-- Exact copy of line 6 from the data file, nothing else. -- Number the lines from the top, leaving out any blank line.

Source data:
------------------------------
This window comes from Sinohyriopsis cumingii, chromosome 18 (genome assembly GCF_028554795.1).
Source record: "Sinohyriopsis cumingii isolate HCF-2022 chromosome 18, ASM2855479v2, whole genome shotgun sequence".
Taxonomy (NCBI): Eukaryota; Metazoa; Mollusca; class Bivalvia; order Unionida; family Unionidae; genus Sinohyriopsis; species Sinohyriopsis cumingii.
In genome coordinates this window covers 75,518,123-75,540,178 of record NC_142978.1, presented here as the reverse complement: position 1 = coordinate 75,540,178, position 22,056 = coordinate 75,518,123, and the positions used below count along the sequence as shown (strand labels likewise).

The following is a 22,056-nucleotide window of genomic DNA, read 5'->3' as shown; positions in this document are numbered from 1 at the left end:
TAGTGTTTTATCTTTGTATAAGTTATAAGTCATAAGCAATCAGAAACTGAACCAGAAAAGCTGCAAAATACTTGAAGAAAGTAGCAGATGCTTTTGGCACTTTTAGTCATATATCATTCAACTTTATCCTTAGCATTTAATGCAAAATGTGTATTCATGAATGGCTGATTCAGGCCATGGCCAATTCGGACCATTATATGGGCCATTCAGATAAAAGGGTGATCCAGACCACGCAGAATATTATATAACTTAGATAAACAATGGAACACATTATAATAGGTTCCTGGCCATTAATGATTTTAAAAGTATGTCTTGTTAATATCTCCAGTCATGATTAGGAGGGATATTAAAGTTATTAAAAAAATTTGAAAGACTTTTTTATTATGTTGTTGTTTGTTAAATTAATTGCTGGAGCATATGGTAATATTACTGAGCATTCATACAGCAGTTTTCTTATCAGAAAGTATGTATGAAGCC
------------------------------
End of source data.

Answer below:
TAGTGTTTTATCTTTGTATAAGTTATAAGTCATAAGCAATCAGAAACTGAACCAGAAAAGCTGCAAAATACTTGAAGAAAGTAGCAGATGCTTTTGGCACTTTTAGTCATATATCATTCAACTTTATCCTTAGCATTTAATGCAAAATGTGTATTCATGAATGGCTGATTCAGGCCATGGCCAATTCGGACCATTATATGGGCCATTCAGATAAAAGGGTGATCCAGACCACGCAGAATATTATATAACTTAGATAAACAATGGAACACATTATAATAGGTTCCTGGCCATTAATGATTTTAAAAGTATGTCTTGTTAATATCTCCAGTCATGATTAGGAGGGATATTAAAGTTATTAAAAAAATTTGAAAGACTTTTTTATTATGTTGTTGTTTGTTAAATTAATTGCTGGAGCATATGGTAATATTACTGAGCATTCATACAGCAGTTTTCTTATCAGAAAGTATGTATGAAGCC